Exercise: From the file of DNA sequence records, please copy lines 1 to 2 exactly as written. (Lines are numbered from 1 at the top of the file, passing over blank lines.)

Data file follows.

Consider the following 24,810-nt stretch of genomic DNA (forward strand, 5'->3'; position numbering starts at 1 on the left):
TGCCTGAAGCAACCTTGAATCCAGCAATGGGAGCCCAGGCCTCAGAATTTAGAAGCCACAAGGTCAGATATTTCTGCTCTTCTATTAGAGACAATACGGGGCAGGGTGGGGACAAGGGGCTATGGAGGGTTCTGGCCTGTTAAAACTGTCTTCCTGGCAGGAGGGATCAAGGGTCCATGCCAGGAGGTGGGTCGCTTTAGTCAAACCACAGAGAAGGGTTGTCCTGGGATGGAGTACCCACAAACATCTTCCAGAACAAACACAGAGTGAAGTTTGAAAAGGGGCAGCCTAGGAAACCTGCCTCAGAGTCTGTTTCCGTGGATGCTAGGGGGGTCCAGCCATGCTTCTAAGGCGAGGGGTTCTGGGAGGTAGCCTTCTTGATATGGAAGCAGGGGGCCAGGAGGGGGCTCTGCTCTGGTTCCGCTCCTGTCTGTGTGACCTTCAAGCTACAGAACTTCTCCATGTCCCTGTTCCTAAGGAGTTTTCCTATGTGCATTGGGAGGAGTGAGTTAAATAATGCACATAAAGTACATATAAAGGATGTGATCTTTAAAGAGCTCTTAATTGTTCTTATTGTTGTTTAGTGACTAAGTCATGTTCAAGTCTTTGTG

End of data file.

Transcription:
Consider the following 24,810-nt stretch of genomic DNA (forward strand, 5'->3'; position numbering starts at 1 on the left):
TGCCTGAAGCAACCTTGAATCCAGCAATGGGAGCCCAGGCCTCAGAATTTAGAAGCCACAAGGTCAGATATTTCTGCTCTTCTATTAGAGACAATACGGGGCAGGGTGGGGACAAGGGGCTATGGAGGGTTCTGGCCTGTTAAAACTGTCTTCCTGGCAGGAGGGATCAAGGGTCCATGCCAGGAGGTGGGTCGCTTTAGTCAAACCACAGAGAAGGGTTGTCCTGGGATGGAGTACCCACAAACATCTTCCAGAACAAACACAGAGTGAAGTTTGAAAAGGGGCAGCCTAGGAAACCTGCCTCAGAGTCTGTTTCCGTGGATGCTAGGGGGGTCCAGCCATGCTTCTAAGGCGAGGGGTTCTGGGAGGTAGCCTTCTTGATATGGAAGCAGGGGGCCAGGAGGGGGCTCTGCTCTGGTTCCGCTCCTGTCTGTGTGACCTTCAAGCTACAGAACTTCTCCATGTCCCTGTTCCTAAGGAGTTTTCCTATGTGCATTGGGAGGAGTGAGTTAAATAATGCACATAAAGTACATATAAAGGATGTGATCTTTAAAGAGCTCTTAATTGTTCTTATTGTTGTTTAGTGACTAAGTCATGTTCAAGTCTTTGTG